Does a table saw need a riving knife

Greetings to all!

This post will be useful for those who have a saw or table saw.

Table saws supplied to Europe are not equipped with zero inserts or DADO disc support (grooving discs), because according to some standards they do not meet safety requirements. And they do not correspond due to the inability to use the standard riving knife.


For those who do not know why a riving knife is needed: it serves to prevent the saw blade from being pinched by the material (wood) being sawn. If it is absent and the disk is clamped, two options are possible:

1) The saw is weak and the material is very heavy: it will jam the blade, damage the gearbox and damage the board for sure.

2) The option is worse: the board will be thrown, like a catapult, at the master and will certainly lead to injuries. This effect is called Kick Back. There are many videos on this topic on YouTube.

But, a riving knife is needed not only when cutting wood, but also for such stable materials as plywood / MDF and the like. A kickback can occur with them, if, with inaccurate sawing or incorrect feeding, the workpiece is unrolled and it comes into contact with the back of the disc …


And if it is so dangerous to work without a riving knife, then why is it removed? ..

There are situations when he really gets in the way. For example, when sampling grooves: manufacturers often make the knife higher than the disc (safety and the ability to install upper dust collectors, again more for safety). And in the case of installing the “zero clearance” insert, the standard knife is also impossible to use, because it’s too long …

Now let’s get back to the insert. Why is it needed?

It is needed for cutting veneered, i.e. veneered) panels (including plywood itself). It acts as an anti-splinter spacer that prevents the edges of the fibers from chipping off during the saw.


To make an insert for your saw, the easiest option (except for ordering from the aftermarket: so, by the way, on the Amazon there is an insert for the American version of my saw and it costs \$ 35) – take a standard spacer and attach it to the plywood of the required thickness (for my saw it is ideal 10mm plywood came up) and circle with a pencil.


With a jigsaw or band saw, we cut around the perimeter, with a slight indent.


At radii, you should take a smaller canvas.

When cutting with such an inaccurate tool as a jigsaw, it is better to make a small stock than cut out the excess =)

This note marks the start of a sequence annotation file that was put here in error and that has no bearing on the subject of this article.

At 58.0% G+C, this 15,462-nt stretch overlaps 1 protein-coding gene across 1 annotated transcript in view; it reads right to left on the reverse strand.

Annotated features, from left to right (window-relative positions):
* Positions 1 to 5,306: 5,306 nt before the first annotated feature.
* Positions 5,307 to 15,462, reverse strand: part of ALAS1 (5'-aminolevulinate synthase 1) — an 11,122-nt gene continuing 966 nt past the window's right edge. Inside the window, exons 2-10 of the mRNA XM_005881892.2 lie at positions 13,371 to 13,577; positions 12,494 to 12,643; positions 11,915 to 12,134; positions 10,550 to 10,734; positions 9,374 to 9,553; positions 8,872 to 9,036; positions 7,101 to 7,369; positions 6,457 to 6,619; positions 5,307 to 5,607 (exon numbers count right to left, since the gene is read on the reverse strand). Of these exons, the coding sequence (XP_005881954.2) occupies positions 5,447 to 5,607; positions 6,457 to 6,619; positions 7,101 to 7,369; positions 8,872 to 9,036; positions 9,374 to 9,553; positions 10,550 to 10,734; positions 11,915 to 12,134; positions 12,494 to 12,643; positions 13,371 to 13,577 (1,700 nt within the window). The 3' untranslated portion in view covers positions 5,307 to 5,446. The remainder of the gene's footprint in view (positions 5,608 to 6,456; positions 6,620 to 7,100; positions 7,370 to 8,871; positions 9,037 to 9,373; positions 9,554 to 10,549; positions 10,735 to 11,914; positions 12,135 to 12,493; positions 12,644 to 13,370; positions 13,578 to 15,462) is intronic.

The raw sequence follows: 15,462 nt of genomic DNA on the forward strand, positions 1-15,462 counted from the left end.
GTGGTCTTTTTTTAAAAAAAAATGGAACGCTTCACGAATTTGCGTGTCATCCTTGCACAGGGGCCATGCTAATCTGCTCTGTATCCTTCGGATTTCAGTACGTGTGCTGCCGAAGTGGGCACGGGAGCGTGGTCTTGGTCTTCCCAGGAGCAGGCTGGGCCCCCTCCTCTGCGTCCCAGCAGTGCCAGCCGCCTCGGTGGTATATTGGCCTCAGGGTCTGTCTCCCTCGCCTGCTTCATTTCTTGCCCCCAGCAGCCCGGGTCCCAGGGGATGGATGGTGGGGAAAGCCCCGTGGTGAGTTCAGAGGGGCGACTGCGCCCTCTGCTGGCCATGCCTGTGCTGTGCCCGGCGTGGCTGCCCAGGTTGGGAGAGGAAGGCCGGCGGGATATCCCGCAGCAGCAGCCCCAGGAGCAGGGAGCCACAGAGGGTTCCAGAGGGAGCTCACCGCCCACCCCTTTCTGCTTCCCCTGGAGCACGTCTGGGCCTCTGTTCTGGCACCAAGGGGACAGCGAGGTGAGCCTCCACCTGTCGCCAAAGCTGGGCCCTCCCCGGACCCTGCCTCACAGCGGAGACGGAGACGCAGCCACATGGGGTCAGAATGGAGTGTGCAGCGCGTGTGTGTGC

When the excess material is cut off, we fix the standard spacer on the cut plywood (you can use double-sided adhesive tape or, as I did, screw the spacer with self-tapping screws.


With a milling cutter with an overrunning milling cutter, we give the workpiece a shape exactly that repeats the standard product.


Because the disk is in the lowest position quite close to the table surface; it is not possible to place the insert to obtain the groove. You can put it on top of the standard one and press it with something from above, or make a groove with a cutter along the entire insert. Leave at least 5m in order not to significantly weaken the structure.

I made a groove 8 mm wide and 5 mm deep.


It would be nice to choose a quarter at both ends for the plywood gluing … I did it only on the back side, in order to make an emphasis that protects from the throw of the spacer itself.


I just cut out a piece of 4mm plywood and glued it into the groove.


And cut off the excess at the end. The laser is not tuned, I do not use it for precise work, but approximately where it will cut it shows.


Since I do not have a planer, and leveling the surface with a router is a chore and dusty, I use the same method to level the spacer as the manufacturer of the saw – leveling with screws.

I drill 10mm holes for nuts and 7mm holes for 6mm screws so that they fall through freely.


I press in the nuts.


Everything for installation in the sawing machine and the first cut!


It is imperative that before cutting, the liner must be aligned flush with the tabletop and pressed with something from above, otherwise you can get it on the forehead =)

I pressed against the parallel stop.


Thanks to the “zero gap” insert, I was able to cut the plywood without chipping for one of the projects, but that’s another story!

Thanks for your attention!

Hope the post was helpful to you =)

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